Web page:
Women's Health

Little love stories: “I want a divorce”

The summers of my childhood were counted in shards. Gnarled docks and jagged playgrounds—true hallmarks of an adventurous day—were just a few of the culprits. Despite their frequency, I treated each splinter as something new, crying over the hurt again. Recovery came in the form of my great-uncle’s patience. I sat cross-legged next to his koi pond while Uncle Freddie picked up the splinters. His process was simple: pluck, groom, smile. My cooperation had a price. A successful extraction earned me a single maraschino cherry, straight from the jar. As a child, the healing was so sweet. — Haley Kachmar

The bar was almost empty. He led the way to a bench seat and slipped behind a single table. “In case other people want bigger tables,” he explained. I sat next to him without a table to put my drink down. The DJ brought a book of karaoke songs. I studied it, trying to muster my confidence. After a while he asked, “Are you almost done?” Someone else might want this book. I looked around: the empty seats, the pile of extra songbooks. I thought about things. So many fucking things. I turned to him. “I want a divorce,” I say. — Lynda Smith Hoggan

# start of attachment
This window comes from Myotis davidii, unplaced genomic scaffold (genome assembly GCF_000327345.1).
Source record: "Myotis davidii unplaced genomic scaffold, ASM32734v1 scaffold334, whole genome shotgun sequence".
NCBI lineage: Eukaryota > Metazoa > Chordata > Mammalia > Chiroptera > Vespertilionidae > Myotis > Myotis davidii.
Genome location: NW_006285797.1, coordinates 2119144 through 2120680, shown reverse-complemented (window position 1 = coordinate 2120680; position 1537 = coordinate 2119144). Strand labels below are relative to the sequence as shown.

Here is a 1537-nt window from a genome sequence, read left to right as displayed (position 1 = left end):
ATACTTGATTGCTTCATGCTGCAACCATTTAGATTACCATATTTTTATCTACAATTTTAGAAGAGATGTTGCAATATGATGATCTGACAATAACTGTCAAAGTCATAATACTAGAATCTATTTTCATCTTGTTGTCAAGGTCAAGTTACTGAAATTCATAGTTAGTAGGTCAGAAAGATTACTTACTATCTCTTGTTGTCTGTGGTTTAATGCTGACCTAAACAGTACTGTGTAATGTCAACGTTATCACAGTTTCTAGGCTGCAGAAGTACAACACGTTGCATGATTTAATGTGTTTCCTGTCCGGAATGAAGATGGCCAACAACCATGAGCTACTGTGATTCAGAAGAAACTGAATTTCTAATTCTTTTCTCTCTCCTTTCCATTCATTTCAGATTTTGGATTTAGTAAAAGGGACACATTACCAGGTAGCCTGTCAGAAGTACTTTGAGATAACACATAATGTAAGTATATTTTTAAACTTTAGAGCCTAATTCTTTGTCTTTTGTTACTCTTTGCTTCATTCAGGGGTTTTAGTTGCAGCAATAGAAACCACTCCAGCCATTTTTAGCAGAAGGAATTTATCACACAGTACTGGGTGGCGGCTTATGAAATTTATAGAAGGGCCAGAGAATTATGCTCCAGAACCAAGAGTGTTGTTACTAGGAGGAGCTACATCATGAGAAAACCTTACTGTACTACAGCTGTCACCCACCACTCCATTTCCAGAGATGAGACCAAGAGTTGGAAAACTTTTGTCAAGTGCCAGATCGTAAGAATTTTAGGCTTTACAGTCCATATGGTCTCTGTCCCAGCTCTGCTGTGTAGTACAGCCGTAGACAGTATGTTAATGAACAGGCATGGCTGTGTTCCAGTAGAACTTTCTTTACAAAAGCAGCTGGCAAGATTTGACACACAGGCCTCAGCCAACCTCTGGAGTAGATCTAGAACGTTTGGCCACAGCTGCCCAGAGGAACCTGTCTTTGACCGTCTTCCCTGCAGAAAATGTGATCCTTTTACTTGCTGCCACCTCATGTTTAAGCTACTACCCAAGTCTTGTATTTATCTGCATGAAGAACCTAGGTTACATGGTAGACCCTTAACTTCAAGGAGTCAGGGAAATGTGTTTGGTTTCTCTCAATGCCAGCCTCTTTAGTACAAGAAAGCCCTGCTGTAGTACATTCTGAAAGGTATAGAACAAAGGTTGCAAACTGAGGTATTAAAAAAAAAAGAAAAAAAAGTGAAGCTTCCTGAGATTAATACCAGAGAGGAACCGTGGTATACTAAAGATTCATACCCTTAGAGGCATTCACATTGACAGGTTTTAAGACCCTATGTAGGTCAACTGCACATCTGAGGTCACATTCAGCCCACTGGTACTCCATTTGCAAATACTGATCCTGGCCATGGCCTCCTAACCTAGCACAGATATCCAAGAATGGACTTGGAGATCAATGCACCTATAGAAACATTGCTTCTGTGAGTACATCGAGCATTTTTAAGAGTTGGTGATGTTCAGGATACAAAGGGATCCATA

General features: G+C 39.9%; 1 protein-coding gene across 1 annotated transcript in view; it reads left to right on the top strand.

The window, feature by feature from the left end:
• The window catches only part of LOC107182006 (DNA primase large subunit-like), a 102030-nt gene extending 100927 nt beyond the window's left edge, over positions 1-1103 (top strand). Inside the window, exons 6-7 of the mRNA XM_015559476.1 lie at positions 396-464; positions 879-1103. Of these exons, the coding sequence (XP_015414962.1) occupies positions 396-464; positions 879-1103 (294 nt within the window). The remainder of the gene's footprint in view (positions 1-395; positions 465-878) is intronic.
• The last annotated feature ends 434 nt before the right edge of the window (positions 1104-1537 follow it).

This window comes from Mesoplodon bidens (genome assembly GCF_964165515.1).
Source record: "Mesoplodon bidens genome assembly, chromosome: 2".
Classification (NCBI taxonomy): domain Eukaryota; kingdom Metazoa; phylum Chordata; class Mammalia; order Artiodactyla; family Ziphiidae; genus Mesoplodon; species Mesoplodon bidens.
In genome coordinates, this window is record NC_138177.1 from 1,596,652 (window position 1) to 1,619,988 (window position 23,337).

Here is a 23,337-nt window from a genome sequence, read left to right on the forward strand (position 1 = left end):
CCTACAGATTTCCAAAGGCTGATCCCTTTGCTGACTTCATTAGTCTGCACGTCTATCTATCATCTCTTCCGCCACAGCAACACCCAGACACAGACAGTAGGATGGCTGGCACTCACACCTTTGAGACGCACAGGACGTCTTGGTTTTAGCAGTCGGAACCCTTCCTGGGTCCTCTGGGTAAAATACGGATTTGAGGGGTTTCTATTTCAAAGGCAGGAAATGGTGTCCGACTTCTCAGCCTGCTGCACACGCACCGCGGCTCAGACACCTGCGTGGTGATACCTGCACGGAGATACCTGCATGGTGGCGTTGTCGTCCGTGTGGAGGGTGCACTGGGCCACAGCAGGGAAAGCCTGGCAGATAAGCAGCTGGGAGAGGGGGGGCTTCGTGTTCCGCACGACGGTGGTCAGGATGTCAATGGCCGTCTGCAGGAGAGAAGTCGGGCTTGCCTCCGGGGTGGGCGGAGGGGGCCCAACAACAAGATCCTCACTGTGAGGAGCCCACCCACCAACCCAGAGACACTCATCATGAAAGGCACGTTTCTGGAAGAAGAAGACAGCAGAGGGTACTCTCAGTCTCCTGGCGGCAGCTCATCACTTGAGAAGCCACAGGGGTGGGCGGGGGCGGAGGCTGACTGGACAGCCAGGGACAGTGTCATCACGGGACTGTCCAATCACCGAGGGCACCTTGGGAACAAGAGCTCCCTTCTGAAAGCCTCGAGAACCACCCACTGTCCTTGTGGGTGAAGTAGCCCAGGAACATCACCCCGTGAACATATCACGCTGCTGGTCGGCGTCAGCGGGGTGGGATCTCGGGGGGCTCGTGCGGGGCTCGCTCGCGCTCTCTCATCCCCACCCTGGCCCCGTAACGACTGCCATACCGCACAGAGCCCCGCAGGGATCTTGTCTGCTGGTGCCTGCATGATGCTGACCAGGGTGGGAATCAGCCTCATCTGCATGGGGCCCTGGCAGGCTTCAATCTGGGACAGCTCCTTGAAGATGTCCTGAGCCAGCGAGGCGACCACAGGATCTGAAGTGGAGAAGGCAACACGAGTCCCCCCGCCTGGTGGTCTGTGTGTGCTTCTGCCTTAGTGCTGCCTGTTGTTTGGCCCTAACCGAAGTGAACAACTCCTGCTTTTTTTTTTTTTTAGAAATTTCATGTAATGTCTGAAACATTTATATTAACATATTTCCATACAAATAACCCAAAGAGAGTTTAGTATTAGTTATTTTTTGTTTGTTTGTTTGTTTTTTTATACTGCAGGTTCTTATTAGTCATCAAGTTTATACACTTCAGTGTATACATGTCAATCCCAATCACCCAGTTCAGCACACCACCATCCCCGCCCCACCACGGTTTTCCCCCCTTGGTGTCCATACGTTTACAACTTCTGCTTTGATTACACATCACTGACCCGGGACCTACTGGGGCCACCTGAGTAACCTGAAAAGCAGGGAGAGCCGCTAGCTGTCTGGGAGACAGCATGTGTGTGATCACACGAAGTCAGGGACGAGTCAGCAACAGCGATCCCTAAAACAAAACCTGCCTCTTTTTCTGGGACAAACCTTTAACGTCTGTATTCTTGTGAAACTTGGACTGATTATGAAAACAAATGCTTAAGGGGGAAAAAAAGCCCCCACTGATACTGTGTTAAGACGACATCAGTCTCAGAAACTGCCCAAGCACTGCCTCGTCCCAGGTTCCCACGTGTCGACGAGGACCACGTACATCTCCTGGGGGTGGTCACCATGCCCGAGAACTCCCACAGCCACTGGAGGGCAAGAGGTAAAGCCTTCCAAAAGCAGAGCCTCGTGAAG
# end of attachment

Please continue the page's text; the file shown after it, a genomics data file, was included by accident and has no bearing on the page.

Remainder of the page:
At the end of high school, I kissed my best friend, a girl. I enthusiastically shared this news with our mutual friend, who quickly disinvited me from her wedding and no longer let me babysit her infant son. In the suburbs of the 1980s, it was easier to be with a man. I put my bisexuality on the back burner, where it continued to boil. My daughter is out and proudly queer. I am in awe – if not a bit jealous – of the acceptance she has experienced. I’m out now and luckily I can share my daughter’s joy. — Susan Jennifer Polese

My mother waited 15 years in Kowloon before joining my father in Brooklyn following the immigration law of 1965. She died shortly after my arrival, when I was 1 year old. at my sleeping father and my new mother-in-law: widower and widower. Luckily, my father opened his eyes too, and reached out to hold mine between our close beds. In this take, he conveyed an unspoken promise of joy we had yet to experience, but would have. I continually wrap this memory around me. — Elizabeth Hong Geller


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